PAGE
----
- This card is especially good against green if Apex Predator can be played on a highly buffed big creature, then UE, Frogify, or Mirror Phantasm is played on that creature. But one should be wary of playing into Magda, Feed the Forest during this line of play.
Tethra, Soul of the Wild
- Tethra can grant creatures with protection enough stats to trade up in most cases, which could be thought of as a double application of its power stat increase, in that the protection buff enables the +5 power from Tethra to be applied twice - hopefully!
- Tethra can also benefit from the mana cost reduction of Ancient Herald, and playing an early Tethra and making it an 11/11 can be a strong play in the early game.
- Tethra can also be copied by Aurora’s Creation and played for 5 mana in order to gain even more value from its buffing effect.
- Tethra itself has high enough stats for an Apex Predator to copy its stats, along with Verduran Force being another good target for Apex Predator.
The shape of our lands should extend towards the closest faeria wells against an opponent who takes a similar posture. The reason for this is that it’s possible to obtain favorable trades early in the game with the deck, and controlling all the faeria wells as soon as possible limits the options of the opponent making favorable trades against us. In some cases placing an offensive forest by using Triton Banquet on a creature creates a long term way to apply pressure with big creatures, which should also be a strong consideration. Since the deck mostly consists of blue cards, generally it’s better to develop lakes before forests, but this can vary depending on the starting hand draw.
Mulligan Decision Making
Generally, creatures that can harvest faeria early in the game or challenge opponent creatures should be kept, and cards that give more value if played later on should be mulliganed. For example, Ancient Herald, Tyranax, Triton Chef, and Verduran Force should definitely be kept in the starting hand, Tethra and Gabrian Warden are okay to keep but not the greatest. Everything else can be mulliganed.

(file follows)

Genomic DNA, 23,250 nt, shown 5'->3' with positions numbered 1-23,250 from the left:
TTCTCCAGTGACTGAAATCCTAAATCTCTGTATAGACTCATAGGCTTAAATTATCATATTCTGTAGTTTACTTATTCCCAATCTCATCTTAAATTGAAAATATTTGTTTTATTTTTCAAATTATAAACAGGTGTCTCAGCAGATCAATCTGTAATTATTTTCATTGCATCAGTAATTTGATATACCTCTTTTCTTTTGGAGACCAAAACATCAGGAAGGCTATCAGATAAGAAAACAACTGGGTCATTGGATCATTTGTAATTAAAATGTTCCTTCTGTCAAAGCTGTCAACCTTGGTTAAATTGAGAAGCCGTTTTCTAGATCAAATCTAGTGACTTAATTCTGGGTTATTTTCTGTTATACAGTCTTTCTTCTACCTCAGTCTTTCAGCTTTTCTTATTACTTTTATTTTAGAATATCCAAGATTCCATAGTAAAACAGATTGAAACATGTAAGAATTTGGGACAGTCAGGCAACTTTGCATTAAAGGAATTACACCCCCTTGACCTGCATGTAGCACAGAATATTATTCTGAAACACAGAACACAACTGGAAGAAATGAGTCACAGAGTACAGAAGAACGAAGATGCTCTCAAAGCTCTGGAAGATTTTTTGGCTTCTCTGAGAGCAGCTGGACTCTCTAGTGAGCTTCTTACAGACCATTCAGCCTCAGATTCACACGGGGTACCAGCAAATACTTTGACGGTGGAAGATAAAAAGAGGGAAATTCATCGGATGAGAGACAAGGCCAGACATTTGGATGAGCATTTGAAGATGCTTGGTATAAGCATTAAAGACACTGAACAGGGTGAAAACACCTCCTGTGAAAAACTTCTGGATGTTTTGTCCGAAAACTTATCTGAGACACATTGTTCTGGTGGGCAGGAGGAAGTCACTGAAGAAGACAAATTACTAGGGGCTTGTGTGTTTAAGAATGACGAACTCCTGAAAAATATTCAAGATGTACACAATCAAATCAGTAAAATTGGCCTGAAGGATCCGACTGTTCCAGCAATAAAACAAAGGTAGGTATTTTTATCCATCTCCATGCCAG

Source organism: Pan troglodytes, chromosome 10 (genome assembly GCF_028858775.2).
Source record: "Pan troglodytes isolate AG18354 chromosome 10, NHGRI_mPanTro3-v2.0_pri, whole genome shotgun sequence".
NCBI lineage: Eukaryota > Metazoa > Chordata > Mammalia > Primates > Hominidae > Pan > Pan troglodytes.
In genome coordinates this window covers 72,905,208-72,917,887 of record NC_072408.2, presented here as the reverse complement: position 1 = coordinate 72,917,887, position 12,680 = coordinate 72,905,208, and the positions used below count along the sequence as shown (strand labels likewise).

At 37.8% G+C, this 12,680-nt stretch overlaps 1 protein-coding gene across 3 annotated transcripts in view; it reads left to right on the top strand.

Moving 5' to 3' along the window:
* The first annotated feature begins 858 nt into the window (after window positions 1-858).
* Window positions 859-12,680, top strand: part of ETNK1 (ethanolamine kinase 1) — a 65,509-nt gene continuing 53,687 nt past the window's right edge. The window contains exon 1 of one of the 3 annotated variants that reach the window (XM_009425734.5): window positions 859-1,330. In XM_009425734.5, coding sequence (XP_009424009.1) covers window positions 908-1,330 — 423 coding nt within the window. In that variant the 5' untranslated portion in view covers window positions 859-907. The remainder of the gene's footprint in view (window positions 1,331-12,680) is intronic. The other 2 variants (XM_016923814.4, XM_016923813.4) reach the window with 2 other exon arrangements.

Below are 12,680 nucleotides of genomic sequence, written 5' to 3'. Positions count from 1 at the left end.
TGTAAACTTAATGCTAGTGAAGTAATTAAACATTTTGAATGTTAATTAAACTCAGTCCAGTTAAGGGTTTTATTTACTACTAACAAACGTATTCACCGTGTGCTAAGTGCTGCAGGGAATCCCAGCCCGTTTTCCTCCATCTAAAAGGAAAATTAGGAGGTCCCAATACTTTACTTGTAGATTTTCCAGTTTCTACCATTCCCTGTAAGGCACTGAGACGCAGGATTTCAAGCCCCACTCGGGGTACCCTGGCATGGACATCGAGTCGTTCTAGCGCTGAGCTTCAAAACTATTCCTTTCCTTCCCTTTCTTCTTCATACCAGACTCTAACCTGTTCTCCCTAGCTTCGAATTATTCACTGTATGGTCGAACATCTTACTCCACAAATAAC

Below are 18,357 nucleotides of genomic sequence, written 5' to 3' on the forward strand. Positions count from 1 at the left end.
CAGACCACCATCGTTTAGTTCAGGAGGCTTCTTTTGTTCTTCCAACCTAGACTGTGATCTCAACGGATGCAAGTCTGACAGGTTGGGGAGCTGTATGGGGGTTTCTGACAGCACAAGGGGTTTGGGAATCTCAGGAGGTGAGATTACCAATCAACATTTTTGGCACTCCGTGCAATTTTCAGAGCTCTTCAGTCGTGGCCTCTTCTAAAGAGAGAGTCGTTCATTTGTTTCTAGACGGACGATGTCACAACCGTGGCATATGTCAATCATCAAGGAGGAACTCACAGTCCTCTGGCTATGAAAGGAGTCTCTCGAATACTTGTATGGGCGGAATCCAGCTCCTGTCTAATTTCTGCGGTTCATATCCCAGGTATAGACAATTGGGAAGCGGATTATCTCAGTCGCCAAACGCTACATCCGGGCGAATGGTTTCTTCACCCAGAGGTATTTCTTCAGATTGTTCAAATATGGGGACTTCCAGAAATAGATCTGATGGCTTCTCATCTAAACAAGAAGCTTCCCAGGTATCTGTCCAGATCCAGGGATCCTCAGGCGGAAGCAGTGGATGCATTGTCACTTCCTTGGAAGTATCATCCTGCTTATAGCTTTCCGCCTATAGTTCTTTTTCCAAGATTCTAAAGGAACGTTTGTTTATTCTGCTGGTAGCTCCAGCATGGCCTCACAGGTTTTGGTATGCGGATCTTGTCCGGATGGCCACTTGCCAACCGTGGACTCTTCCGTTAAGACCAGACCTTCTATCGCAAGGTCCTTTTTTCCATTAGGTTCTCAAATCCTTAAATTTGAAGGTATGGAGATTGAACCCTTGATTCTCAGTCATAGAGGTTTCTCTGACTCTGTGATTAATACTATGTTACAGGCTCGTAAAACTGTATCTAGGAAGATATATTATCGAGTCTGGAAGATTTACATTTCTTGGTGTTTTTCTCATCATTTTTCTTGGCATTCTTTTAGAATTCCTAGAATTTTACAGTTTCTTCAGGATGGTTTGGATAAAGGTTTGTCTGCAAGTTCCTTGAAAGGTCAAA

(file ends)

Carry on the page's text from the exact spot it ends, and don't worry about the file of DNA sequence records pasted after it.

Evaluation of Matchups
This deck should be favored against green, since it has ways of matching the big creatures of green, while transforming their creatures into creatures with worse stats. The only worrisome factor is playing around Magda and Feed the Forest. I think this deck should be played in a control style in this matchup.
This deck should be equal against red/blue, since it’s able to produce many threats that red removal cards can’t effectively deal with. Blue transform effects played against friendly creatures are less effective because there isn’t as much of a card investment used to give creatures buffs as is the case in green decks. UE can be used on creatures who are the victims of an opponent’s UE to transform them into a substantial threat. For example, if a threatening 6 mana creature transforms into a 7 mana creature, we can use UE and have the chance of getting Ruunin or Baeru, and Oak Father is still decent. I think this deck should be played in an aggro style in this matchup.
This deck should struggle against aggro and vicious decks. Unlike green, this deck has no taunts and no healing, so the matchup against aggro decks should come down to if big creatures can be drawn and played to protect the orb. I kind of need more experience to judge if this deck will always lose to yellow rush or not. Against vicious red, I think this deck should be played aggressively, because gaining value over time isn’t useful if the opponent reduces our life over time, and we don’t have any healing. I think this deck should be played in a defensive style against aggro, and an aggro style against vicious red.
I would appreciate any feedback on the deck or any section of the thread that you could give. Like I said in the disclaimer, I’m a new player, so a lot of my opinions are probably wrong. I would expect my evaluation of matchups to be the most wrong, and the most incomplete.
Here are some questions that could stimulate feedback about the thread: are there better reasons or more reasons for card choices? Are there better card choices? Are there better reasons for land placements, or better land placements for the deck? Are there more matchups that could be evaluated for the deck? How do you go about evaluating a matchup? Are there incorrect statements or conclusions about my evaluation of different matchups? Are there improvements to the format of the thread that you can think of?
I’ll credit any improvement to any section of the thread with your name, and you have my thanks.